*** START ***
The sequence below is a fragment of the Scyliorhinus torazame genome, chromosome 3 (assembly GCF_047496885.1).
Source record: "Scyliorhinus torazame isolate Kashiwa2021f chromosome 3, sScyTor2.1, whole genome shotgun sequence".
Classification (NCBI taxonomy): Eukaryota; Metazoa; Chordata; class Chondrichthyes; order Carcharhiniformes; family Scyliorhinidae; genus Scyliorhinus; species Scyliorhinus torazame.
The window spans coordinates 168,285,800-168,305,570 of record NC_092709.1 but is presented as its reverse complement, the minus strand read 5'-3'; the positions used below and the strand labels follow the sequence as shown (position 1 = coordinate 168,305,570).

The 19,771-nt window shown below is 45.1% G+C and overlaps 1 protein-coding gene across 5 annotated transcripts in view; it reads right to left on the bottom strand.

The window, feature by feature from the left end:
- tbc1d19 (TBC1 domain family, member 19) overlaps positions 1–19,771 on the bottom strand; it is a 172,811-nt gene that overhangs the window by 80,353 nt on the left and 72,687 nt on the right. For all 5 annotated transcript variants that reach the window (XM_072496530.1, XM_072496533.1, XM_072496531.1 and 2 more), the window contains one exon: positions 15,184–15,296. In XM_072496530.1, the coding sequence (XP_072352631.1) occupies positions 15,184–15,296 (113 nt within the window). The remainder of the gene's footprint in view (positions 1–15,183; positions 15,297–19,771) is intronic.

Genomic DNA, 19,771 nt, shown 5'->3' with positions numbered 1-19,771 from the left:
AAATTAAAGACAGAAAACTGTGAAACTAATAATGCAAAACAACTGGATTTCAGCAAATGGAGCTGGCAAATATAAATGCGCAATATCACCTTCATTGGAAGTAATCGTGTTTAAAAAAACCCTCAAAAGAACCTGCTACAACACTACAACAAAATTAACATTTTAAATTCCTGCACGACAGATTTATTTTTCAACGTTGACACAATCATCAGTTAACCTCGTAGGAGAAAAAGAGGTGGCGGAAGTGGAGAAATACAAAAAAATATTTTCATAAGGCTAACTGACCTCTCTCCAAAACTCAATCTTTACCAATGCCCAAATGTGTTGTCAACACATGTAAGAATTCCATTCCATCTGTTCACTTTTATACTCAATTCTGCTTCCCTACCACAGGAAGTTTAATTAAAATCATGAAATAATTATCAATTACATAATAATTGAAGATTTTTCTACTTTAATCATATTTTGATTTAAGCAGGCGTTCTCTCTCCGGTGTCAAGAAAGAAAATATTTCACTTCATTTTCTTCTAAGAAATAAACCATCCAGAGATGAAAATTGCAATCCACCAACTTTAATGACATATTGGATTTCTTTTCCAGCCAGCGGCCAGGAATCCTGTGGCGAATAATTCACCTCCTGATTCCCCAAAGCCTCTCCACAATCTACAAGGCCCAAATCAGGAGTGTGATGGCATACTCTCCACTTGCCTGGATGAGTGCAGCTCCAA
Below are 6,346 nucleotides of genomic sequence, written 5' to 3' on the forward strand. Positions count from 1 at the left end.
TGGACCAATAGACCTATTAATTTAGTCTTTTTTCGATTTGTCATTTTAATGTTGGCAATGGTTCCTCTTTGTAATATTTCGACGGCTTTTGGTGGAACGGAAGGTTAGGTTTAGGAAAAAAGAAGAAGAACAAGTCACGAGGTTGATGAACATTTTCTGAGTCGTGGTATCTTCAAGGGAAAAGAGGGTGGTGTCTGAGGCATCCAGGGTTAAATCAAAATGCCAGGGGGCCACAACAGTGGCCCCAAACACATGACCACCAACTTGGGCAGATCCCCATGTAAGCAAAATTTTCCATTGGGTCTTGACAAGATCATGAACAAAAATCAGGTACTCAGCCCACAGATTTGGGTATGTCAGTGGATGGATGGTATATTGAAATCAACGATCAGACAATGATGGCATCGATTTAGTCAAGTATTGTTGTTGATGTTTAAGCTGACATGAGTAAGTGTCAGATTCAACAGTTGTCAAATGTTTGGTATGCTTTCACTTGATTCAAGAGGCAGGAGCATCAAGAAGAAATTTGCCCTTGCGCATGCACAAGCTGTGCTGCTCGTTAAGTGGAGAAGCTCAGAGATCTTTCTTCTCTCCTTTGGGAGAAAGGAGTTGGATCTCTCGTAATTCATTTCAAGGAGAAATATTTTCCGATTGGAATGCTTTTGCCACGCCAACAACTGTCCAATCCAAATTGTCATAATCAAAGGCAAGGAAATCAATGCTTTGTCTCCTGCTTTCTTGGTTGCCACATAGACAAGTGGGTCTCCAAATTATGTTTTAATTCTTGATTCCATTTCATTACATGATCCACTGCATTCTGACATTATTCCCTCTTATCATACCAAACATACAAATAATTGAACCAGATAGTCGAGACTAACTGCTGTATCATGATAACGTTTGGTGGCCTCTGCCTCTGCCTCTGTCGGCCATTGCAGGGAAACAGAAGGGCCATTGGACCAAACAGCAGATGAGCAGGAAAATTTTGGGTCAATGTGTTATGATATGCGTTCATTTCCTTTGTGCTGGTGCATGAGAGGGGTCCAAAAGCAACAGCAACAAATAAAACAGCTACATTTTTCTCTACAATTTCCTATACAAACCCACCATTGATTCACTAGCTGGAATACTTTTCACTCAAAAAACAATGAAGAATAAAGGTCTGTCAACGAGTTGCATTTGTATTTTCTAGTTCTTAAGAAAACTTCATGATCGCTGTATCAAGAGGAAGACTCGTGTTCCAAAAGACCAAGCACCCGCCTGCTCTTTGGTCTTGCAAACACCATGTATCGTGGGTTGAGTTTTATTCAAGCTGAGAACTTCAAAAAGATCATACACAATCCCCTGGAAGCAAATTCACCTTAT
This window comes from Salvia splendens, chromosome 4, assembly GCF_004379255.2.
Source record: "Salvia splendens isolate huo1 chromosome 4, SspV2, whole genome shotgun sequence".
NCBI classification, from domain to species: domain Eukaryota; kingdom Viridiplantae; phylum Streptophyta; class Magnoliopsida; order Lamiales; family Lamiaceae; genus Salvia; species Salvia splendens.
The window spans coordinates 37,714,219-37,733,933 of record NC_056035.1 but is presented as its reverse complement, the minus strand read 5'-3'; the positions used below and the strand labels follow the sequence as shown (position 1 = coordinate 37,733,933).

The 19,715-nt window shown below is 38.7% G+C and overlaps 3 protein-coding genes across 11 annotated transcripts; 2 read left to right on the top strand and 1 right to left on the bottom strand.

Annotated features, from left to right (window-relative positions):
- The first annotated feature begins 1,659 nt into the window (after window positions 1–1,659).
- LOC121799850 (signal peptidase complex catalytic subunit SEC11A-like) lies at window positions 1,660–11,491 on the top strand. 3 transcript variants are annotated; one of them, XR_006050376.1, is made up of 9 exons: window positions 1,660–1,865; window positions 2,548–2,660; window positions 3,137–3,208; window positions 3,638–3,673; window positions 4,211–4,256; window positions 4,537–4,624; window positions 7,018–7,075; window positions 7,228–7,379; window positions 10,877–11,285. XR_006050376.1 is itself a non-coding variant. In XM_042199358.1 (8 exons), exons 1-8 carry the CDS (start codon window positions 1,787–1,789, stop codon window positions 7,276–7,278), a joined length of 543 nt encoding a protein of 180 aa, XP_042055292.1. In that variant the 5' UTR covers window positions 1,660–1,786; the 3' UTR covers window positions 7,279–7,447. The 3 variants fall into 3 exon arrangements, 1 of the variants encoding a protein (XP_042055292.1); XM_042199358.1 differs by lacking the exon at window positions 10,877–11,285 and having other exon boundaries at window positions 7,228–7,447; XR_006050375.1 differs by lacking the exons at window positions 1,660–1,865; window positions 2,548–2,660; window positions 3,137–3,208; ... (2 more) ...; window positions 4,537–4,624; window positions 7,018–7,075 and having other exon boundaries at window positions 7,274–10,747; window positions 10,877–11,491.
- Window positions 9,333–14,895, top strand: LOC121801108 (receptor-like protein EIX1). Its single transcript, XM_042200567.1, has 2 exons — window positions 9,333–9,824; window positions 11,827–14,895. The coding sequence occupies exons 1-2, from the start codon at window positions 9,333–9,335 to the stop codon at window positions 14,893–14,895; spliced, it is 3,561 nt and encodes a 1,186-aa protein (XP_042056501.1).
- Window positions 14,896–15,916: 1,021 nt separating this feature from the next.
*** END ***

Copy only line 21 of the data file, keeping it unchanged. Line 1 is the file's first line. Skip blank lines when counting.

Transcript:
- Window positions 14,896–15,916: 1,021 nt separating this feature from the next.